Health

Spoiler Alert: Women Are Already Being Punished For Having Abortions

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GOP frontrunner Donald Trump made waves on Wednesday afternoon when he said that, if anti-choice lawmakers succeed in their goal of outlawing abortion, there should be “some form of punishment” for women who end a pregnancy.

Abortion opponents quickly moved to distance themselves from Trump’s comments, claiming that he doesn’t represent the true pro-life position. “No pro-life American advocates punishment for abortion,” said March For Life Education, the group that convenes the annual anti-abortion protest on the National Mall. “We have never advocated, in any context, for the punishment of women who undergo abortion,” added the right-wing Susan B. Anthony List.

Anti-abortion individuals have a long history of shying away from talking about what should happen to women who have abortions in a society where abortion is a crime. They typically argue that since the women who have abortions are victims, rather than criminals, the goal isn’t necessarily to put them in jail.

But punishment is the logical end point of the stance that abortion should be illegal. There’s plenty of evidence that, when a medical procedure carries criminal penalties, some people invariably end up behind bars.

Here in the United States, where a web of complex restrictions currently regulate abortion, some vulnerable women have faced punishment for the way their pregnancies ended.

Multiple U.S. women -- with few options to get themselves to one of their state's dwindling legal clinics -- have been arrested for illegal abortions after they bought abortion-inducing medication online. And thanks to the growing number of laws aimed at protecting “fetal rights,” other women have been punished for doing activities that allegedly harmed their pregnancies. Americans have been charged with murder for allegedly seeking to harm their fetuses by attempting suicide, using illicit drugs, or even falling down the stairs.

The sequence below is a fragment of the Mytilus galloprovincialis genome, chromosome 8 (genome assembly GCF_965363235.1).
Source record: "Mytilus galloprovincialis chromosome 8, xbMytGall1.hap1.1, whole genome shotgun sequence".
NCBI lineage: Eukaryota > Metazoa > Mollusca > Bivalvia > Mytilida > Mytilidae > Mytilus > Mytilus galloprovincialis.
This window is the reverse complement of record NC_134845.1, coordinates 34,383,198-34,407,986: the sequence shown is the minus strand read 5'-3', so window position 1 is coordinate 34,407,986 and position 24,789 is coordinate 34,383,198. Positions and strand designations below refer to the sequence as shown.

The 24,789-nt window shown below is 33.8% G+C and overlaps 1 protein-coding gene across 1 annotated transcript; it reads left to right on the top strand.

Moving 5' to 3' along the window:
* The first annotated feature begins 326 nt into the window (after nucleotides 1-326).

Around the world, there are many women sitting in prison for the crime of abortion.

In El Salvador, for example, women live under one of the harshest abortion bans in the world and are routinely prosecuted for illegally ending a pregnancy. Some women are serving decades behind bars for having a miscarriage that authorities suspect they did something to induce.

In Ecuador, if women are convicted of ending a pregnancy, they can face up to five years in prison. And the evidence can be pretty thin. In fact, a woman can be sentenced to up to two years behind bars based solely on the testimony of a medical professional who says she had an abortion.

In Guanajuato, a conservative state in Mexico that completely criminalizes abortion, dozens of women have been put on trial for the crime of ending a pregnancy. Some of them have been sentenced to up to 30 years in prison. At least 17 women are serving time there even though there isn't any evidence their pregnancies ended from unnatural causes.

Women convicted of having an abortion in the Philippines, a conservative Catholic country where birth control is not widely available, can face up to six years in prison.

On Wednesday, GOP presidential candidates sought to quickly pivot away from the idea of punishing women themselves. Trump tried to walk back his statements by suggesting that punishment should be left to the states to decide. And a spokesperson for Sen. Ted Cruz (R) said that Cruz favors punishing the doctors who perform doctors; one of the anti-abortion activists who's endorsed Cruz for president has actually called for putting those doctors to death.